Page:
Modernist Jewish Design: The Bauhaus at 100; exhibition at the Bowes Library

April 8, 2019
D. Vanessa Kam
Modernist Jewish Design: The Bauhaus at 100 poster

Modernist Jewish Design: The Bauhaus at 100

Bowes Art & Architecture Library
Stanford University

April 8 through May 31, 2019

Curated by Eitan Kensky, Reinhard Family Curator of Judaica and Hebraica Collections and D. Vanessa Kam, Head Librarian, Ute & Bill Bowes Art & Architecture Library

The Bauhaus School of Design was founded in Weimar, Germany in April, 1919. It moved to Dessau, Germany from 1925 to 1932, and to Berlin from 1932 until 1933 when it was closed by Nazis.  Founded by architect and industrial designer Walter Gropius, with a faculty that included László Moholy-Nagy, Paul Klee, and Marcel Breuer, the school’s ethos resulted in a blending of workshop training in fine art, arts and crafts, and architecture for a closer interplay between fine and applied arts.  It also attempted to re-establish links between notions of creativity and manufacturing that had been broken during the Industrial Revolution.  The Bauhaus’s distinctive approach to materials, process, and aesthetics continue to inspire artists, designers, and architects and to shape our ideas of style.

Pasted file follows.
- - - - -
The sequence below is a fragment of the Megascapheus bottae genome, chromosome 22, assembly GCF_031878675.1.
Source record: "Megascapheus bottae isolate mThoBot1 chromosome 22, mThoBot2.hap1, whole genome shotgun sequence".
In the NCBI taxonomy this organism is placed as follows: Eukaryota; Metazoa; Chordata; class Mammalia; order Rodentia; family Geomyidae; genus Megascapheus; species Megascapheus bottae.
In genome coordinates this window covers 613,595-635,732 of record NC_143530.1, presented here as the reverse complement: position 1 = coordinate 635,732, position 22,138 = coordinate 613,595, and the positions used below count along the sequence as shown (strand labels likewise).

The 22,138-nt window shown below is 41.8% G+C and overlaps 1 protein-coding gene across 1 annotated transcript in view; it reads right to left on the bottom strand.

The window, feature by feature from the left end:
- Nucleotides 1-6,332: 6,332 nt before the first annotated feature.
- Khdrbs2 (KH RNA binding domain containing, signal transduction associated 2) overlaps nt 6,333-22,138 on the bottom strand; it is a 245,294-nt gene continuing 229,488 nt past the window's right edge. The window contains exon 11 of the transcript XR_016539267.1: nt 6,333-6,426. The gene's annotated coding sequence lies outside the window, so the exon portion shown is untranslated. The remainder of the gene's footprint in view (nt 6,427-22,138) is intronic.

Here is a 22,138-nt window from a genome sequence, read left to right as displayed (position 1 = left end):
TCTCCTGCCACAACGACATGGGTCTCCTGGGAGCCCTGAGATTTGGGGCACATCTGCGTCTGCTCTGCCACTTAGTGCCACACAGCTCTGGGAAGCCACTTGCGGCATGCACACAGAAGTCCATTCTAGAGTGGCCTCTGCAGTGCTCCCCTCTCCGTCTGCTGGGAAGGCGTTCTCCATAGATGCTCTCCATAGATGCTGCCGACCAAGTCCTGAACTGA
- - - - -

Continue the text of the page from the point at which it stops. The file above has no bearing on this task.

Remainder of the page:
Jewish modernism in arts and letters and modernist Jewish design exploded after World War I. Eastern European Jews like Moï Ver and Aryeh Sharon came West to the Bauhaus. Yet it was only one of a number of modernist approaches to art and architecture that developed in the period that Jews took with them as they migrated from place-to-place during the twentieth century.

This exhibition marks the occasion of the Bauhaus’s centennial by celebrating a century of modernist Jewish design, the movements that sparked Jewish cultural creativity in Europe, Israel, and the US, and that shaped the fabric and furniture of post-World War II life.

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